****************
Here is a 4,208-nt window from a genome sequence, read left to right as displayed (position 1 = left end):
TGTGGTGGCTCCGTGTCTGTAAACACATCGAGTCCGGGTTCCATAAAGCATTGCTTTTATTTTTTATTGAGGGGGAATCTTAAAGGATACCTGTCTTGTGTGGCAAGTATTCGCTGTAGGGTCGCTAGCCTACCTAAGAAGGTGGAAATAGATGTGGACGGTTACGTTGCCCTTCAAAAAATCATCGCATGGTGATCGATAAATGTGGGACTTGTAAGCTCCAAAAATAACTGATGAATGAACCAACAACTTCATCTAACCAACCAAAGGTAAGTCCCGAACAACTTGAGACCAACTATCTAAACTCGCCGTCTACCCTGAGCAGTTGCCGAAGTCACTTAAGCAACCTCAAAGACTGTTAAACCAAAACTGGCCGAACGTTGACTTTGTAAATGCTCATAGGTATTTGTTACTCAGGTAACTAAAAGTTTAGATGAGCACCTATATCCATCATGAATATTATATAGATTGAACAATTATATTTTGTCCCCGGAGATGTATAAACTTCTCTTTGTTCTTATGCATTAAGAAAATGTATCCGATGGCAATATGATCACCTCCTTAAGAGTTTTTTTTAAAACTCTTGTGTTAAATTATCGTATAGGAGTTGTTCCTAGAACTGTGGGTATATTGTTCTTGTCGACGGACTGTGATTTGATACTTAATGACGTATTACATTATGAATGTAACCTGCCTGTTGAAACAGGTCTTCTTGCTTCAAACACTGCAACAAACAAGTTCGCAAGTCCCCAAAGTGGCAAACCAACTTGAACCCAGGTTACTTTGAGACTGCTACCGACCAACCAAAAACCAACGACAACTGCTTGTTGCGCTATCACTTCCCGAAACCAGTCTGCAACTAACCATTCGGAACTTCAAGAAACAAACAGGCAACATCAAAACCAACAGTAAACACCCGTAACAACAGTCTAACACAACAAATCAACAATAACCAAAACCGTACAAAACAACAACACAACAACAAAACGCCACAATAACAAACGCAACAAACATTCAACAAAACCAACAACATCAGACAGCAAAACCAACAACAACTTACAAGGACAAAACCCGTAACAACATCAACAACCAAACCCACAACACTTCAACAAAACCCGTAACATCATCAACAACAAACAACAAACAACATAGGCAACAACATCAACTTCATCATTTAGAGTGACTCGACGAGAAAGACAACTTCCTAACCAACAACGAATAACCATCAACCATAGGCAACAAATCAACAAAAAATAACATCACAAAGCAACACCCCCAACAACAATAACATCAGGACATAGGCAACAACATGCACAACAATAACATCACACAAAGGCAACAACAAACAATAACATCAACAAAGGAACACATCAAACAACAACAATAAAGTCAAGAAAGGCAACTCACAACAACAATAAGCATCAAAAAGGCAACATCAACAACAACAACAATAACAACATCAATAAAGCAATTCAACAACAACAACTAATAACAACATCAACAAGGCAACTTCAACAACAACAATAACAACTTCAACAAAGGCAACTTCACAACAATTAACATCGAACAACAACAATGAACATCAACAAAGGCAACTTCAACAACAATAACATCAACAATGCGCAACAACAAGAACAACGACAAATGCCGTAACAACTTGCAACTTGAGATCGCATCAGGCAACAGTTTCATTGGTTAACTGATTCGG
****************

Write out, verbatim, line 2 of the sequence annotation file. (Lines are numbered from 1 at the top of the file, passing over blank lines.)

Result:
TGTGGTGGCTCCGTGTCTGTAAACACATCGAGTCCGGGTTCCATAAAGCATTGCTTTTATTTTTTATTGAGGGGGAATCTTAAAGGATACCTGTCTTGTGTGGCAAGTATTCGCTGTAGGGTCGCTAGCCTACCTAAGAAGGTGGAAATAGATGTGGACGGTTACGTTGCCCTTCAAAAAATCATCGCATGGTGATCGATAAATGTGGGACTTGTAAGCTCCAAAAATAACTGATGAATGAACCAACAACTTCATCTAACCAACCAAAGGTAAGTCCCGAACAACTTGAGACCAACTATCTAAACTCGCCGTCTACCCTGAGCAGTTGCCGAAGTCACTTAAGCAACCTCAAAGACTGTTAAACCAAAACTGGCCGAACGTTGACTTTGTAAATGCTCATAGGTATTTGTTACTCAGGTAACTAAAAGTTTAGATGAGCACCTATATCCATCATGAATATTATATAGATTGAACAATTATATTTTGTCCCCGGAGATGTATAAACTTCTCTTTGTTCTTATGCATTAAGAAAATGTATCCGATGGCAATATGATCACCTCCTTAAGAGTTTTTTTTAAAACTCTTGTGTTAAATTATCGTATAGGAGTTGTTCCTAGAACTGTGGGTATATTGTTCTTGTCGACGGACTGTGATTTGATACTTAATGACGTATTACATTATGAATGTAACCTGCCTGTTGAAACAGGTCTTCTTGCTTCAAACACTGCAACAAACAAGTTCGCAAGTCCCCAAAGTGGCAAACCAACTTGAACCCAGGTTACTTTGAGACTGCTACCGACCAACCAAAAACCAACGACAACTGCTTGTTGCGCTATCACTTCCCGAAACCAGTCTGCAACTAACCATTCGGAACTTCAAGAAACAAACAGGCAACATCAAAACCAACAGTAAACACCCGTAACAACAGTCTAACACAACAAATCAACAATAACCAAAACCGTACAAAACAACAACACAACAACAAAACGCCACAATAACAAACGCAACAAACATTCAACAAAACCAACAACATCAGACAGCAAAACCAACAACAACTTACAAGGACAAAACCCGTAACAACATCAACAACCAAACCCACAACACTTCAACAAAACCCGTAACATCATCAACAACAAACAACAAACAACATAGGCAACAACATCAACTTCATCATTTAGAGTGACTCGACGAGAAAGACAACTTCCTAACCAACAACGAATAACCATCAACCATAGGCAACAAATCAACAAAAAATAACATCACAAAGCAACACCCCCAACAACAATAACATCAGGACATAGGCAACAACATGCACAACAATAACATCACACAAAGGCAACAACAAACAATAACATCAACAAAGGAACACATCAAACAACAACAATAAAGTCAAGAAAGGCAACTCACAACAACAATAAGCATCAAAAAGGCAACATCAACAACAACAACAATAACAACATCAATAAAGCAATTCAACAACAACAACTAATAACAACATCAACAAGGCAACTTCAACAACAACAATAACAACTTCAACAAAGGCAACTTCACAACAATTAACATCGAACAACAACAATGAACATCAACAAAGGCAACTTCAACAACAATAACATCAACAATGCGCAACAACAAGAACAACGACAAATGCCGTAACAACTTGCAACTTGAGATCGCATCAGGCAACAGTTTCATTGGTTAACTGATTCGG